The latest horror is the study published in the Lancet journal concluding that over 600,000 Iraqis have been killed since the start of the war.

Reading about it left me with mixed feelings. On the one hand, it sounded like a reasonable figure. It wasn't at all surprising. On the other hand, I so wanted it to be wrong. But...who to believe? Who to believe...? American politicians...or highly reputable scientists using a reliable scientific survey technique?

The responses were typical--war supporters said the number was nonsense because, of course, who would want to admit that an action they so heartily supported led to the deaths of 600,000 people (even if they were just crazy Iraqis...)?

Admitting a number like that would be the equivalent of admitting they had endorsed, say, a tsunami, or an earthquake with a magnitude of 9 on the Richter scale, or the occupation of a developing country by a ruthless superpower...oh, wait, that one actually happened.

Is the number really that preposterous? Thousands of Iraqis are dying every month--that is undeniable. And yes, they are dying as a direct result of the war and occupation (very few of them are actually dying of bliss, as war supporters and puppets would have you believe).

For American politicians and military personnel, playing dumb and talking about numbers of bodies in morgues and official statistics, etc., seems to be the latest tactic. But as any Iraqi knows, not every death is being reported. As for getting reliable numbers from the Ministry of Health or any other official Iraqi institution, that's about as probable as getting a coherent, grammatically correct sentence from George Bush--especially after the ministry was banned from giving out correct mortality numbers.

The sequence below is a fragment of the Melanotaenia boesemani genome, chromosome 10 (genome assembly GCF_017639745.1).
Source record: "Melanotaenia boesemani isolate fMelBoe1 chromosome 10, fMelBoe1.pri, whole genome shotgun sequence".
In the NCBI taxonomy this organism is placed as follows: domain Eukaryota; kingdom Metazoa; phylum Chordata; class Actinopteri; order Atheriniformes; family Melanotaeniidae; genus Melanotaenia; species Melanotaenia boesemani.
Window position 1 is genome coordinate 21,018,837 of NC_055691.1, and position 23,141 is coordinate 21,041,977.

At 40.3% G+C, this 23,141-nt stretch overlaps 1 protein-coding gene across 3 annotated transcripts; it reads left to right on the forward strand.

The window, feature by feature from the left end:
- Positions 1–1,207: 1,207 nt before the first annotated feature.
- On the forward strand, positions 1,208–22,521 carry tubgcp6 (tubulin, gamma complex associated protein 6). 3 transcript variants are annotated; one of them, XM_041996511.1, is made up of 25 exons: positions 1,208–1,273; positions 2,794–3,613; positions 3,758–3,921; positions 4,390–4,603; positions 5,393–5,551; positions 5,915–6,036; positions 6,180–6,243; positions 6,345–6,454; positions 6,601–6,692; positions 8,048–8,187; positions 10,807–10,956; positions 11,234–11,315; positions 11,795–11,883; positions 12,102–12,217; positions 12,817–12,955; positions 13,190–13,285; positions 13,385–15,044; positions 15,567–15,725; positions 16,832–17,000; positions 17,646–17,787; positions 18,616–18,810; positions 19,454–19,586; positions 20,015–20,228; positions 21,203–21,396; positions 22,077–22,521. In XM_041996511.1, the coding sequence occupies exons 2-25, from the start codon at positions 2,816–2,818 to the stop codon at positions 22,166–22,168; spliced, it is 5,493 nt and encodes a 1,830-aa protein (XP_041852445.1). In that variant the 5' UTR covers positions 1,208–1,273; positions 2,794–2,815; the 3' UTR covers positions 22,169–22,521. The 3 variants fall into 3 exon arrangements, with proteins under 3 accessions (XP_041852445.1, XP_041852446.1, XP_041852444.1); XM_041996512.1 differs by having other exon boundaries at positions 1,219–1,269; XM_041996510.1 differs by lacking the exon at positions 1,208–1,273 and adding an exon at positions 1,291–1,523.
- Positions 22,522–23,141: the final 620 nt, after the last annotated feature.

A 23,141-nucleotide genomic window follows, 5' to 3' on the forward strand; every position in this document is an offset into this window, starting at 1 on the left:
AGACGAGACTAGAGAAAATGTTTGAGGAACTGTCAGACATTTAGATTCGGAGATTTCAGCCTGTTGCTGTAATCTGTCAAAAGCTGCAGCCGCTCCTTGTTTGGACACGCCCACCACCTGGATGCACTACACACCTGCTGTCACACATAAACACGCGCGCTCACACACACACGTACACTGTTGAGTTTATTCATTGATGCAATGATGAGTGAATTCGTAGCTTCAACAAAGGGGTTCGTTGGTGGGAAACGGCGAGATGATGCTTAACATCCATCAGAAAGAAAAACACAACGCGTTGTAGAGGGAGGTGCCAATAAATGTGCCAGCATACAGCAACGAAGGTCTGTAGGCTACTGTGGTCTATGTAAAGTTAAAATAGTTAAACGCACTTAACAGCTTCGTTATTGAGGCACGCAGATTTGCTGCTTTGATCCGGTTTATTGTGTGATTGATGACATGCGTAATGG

So far, the only Iraqis I know pretending this number is outrageous are either out-of-touch Iraqis abroad who supported the war, or Iraqis inside of the country who are directly benefiting from the occupation ($) and likely living in the Green Zone.

The chaos and lack of proper facilities is resulting in people being buried without a trip to the morgue or the hospital. During American military attacks on cities like Samarra and Falluja, victims were buried in their gardens or in mass graves in football fields. Or has that been forgotten already?

We literally do not know a single Iraqi family that has not seen the violent death of a first- or second-degree relative these last three years. Abductions, militias, sectarian violence, revenge killings, assassinations, car bombs, suicide bombers, American military strikes, Iraqi military raids, death squads, extremists, armed robberies, executions, detentions, secret prisons, torture, mysterious weapons--with so many different ways to die, is the number so farfetched?

There are Iraqi women who have not shed their black mourning robes since 2003 because each time the end of the proper mourning period comes around, some other relative dies, and the countdown begins once again.

Let's pretend the 600,000+ number is all wrong and that the minimum is the correct number: nearly 400,000. Is that better? Prior to the war, the Bush administration kept claiming that Saddam killed 300,000 Iraqis over 24 years. After this latest report published in the Lancet, 300,000 is looking quite modest and tame. Congratulations Bush et al.

Everyone knows the "official numbers" about Iraqi deaths as a direct result of the war and occupation are far less than reality (yes, even you war hawks know this, in your minuscule heart of hearts). This latest report is probably closer to the truth than anything that's been published yet.